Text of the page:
Beyond the Books: Creating a Campus Community
For students, the college experience is a pivotal time of growth. Not only are these individuals learning new concepts and theories through their studies, many are also taking that first initial jump from childhood to adulthood as they navigate life with an increased sense of independence. Whether these students live on campus or commute from home, their experience at college shapes their first impression of life beyond the books. Because of this, providing the foundation for a robust campus community not only enhances the student experience but improves students’ quality of life.
The broader idea behind creating a sense of community on campus is that it instills a sense of purpose in students’ lives. Regardless of the setting, when an individual experiences the inclusiveness of a community, their focus shifts from themselves, creating an obligation to others. This sense of obligation is accompanied by feelings of safety, acceptance and affirmation. Through communities we as individuals learn to value others and begin to understand our impact and contribution to the community. In turn, we develop a sense of belonging – a feeling we all need to live happily.
In the most recent edition of the President to President series, Dr. Santa J. Ono, president of the University of British Columbia in Vancouver, describes the University’s plan to build campus commons; the purpose of the commons is to create an updated living experience to foster relationships among students and faculty. This dynamic approach to create a living and learning environment includes building four commons that are all-inclusive with dining areas, exercise and study facilities, daycare services and outdoor spaces. The University of British Columbia’s example shows how focusing on the wellbeing of students paves the way for academic excellence and improves the student journey.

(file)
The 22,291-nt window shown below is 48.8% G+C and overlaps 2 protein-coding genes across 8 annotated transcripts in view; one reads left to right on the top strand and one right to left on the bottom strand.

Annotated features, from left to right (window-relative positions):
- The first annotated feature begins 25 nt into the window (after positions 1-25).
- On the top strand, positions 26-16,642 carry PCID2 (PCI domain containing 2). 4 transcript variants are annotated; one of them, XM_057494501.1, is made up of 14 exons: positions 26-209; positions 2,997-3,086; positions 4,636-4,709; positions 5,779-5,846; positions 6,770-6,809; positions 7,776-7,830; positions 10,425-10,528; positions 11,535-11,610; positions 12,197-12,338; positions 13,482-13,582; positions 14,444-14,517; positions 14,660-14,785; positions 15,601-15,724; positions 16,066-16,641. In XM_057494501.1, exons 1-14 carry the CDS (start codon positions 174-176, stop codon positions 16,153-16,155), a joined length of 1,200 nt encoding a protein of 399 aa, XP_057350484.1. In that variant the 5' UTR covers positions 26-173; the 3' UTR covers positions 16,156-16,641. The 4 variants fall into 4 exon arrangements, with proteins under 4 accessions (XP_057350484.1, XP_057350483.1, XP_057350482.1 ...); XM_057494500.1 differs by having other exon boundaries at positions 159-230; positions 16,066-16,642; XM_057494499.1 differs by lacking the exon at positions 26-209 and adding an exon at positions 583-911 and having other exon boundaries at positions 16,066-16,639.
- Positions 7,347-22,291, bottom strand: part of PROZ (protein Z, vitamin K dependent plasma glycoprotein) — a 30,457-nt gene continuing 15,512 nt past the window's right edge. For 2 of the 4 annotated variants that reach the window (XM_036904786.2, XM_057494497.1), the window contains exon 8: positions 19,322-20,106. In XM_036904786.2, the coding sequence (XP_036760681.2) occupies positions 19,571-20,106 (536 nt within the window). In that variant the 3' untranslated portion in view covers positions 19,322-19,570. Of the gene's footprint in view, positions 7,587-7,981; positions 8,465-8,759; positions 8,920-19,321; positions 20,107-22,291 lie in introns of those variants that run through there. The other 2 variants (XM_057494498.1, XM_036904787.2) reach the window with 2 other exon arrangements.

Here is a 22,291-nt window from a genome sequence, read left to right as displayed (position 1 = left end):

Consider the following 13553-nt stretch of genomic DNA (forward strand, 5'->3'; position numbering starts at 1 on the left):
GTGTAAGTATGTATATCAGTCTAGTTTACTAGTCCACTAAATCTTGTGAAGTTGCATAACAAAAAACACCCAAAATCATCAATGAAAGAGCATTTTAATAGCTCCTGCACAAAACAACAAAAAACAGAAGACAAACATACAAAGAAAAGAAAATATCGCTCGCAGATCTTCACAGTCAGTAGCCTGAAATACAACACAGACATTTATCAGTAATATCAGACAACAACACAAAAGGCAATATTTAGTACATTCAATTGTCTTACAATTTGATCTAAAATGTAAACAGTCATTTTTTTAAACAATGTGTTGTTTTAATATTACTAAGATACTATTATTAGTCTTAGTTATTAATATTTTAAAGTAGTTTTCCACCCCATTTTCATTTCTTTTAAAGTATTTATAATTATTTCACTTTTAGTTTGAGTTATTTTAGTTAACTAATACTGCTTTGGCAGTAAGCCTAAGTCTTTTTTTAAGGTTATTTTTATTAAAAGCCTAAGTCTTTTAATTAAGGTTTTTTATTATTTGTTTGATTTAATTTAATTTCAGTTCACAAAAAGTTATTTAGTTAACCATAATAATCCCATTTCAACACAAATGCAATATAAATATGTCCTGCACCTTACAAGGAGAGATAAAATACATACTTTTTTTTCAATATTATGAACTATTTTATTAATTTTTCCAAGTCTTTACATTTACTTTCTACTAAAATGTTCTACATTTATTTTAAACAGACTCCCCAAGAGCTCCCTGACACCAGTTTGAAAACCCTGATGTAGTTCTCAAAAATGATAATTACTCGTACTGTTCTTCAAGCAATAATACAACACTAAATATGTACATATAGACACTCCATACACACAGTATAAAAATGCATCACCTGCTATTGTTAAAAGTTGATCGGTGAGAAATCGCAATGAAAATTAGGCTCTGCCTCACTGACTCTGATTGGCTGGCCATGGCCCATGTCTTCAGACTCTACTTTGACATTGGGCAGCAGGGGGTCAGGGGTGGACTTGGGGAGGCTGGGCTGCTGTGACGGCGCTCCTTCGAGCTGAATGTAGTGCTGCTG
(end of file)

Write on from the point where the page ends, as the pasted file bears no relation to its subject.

We know from our work in Student Living in both the United Kingdom and Canada that students’ mental and physical health directly affects their comfort, confidence and connectedness within the campus community. By modifying the campus environment as a whole to promote practices necessary for healthy, happy lives – i.e., incorporating physical activity and proper nutrition, among other things – we will see a dramatic change in the attitudes and relationships fostered on campus to create the overarching theme of a college community.
Modern campus dining should provide students with proper nutrition and a convenient place to connect. According to a recent study, 6 in 10 students wished that campus dining reflected more of an experience – reiterating that what we fuel our bodies with is important, but how and where we do so matters, too. Whereas traditional dining halls were created to move students in and out in an assembly-line fashion, new dining halls should “enable more students to engage with each other, [and give] more introverted students a more gentle way to enter the space and the flow of community.” Additionally, adding more places to dine on campus not only gives students more food choices, it also provides more places to use as meeting spots to discover friends and to become a part of their campus home.
Similar to dining, students expect that recreational facilities on campus, like gymnasiums, will be more of an experience than just a workout. According to a study conducted by NIRSA: Leaders in Collegiate Recreation, students state that one of the top reasons for participating in campus recreational activities and using facilities is that it allows them to meet new people and form relationships. The University of British Columbia in Vancouver used similar information in their campus commons plan to devise a bicycle facility to encourage physical activity and foster relationships while providing transportation for all members of the community.
In conclusion, we as influencers in the higher education sector understand that creating a sense of community on campus brings purpose to our students, leading them to live happier and more fulfilling lives. We also see that the integration of basic human necessities, such as eating and exercising, is multi-purposeful when associated with the student journey. Overall, fostering a college community takes students beyond the books and prepares them for a world beyond academia.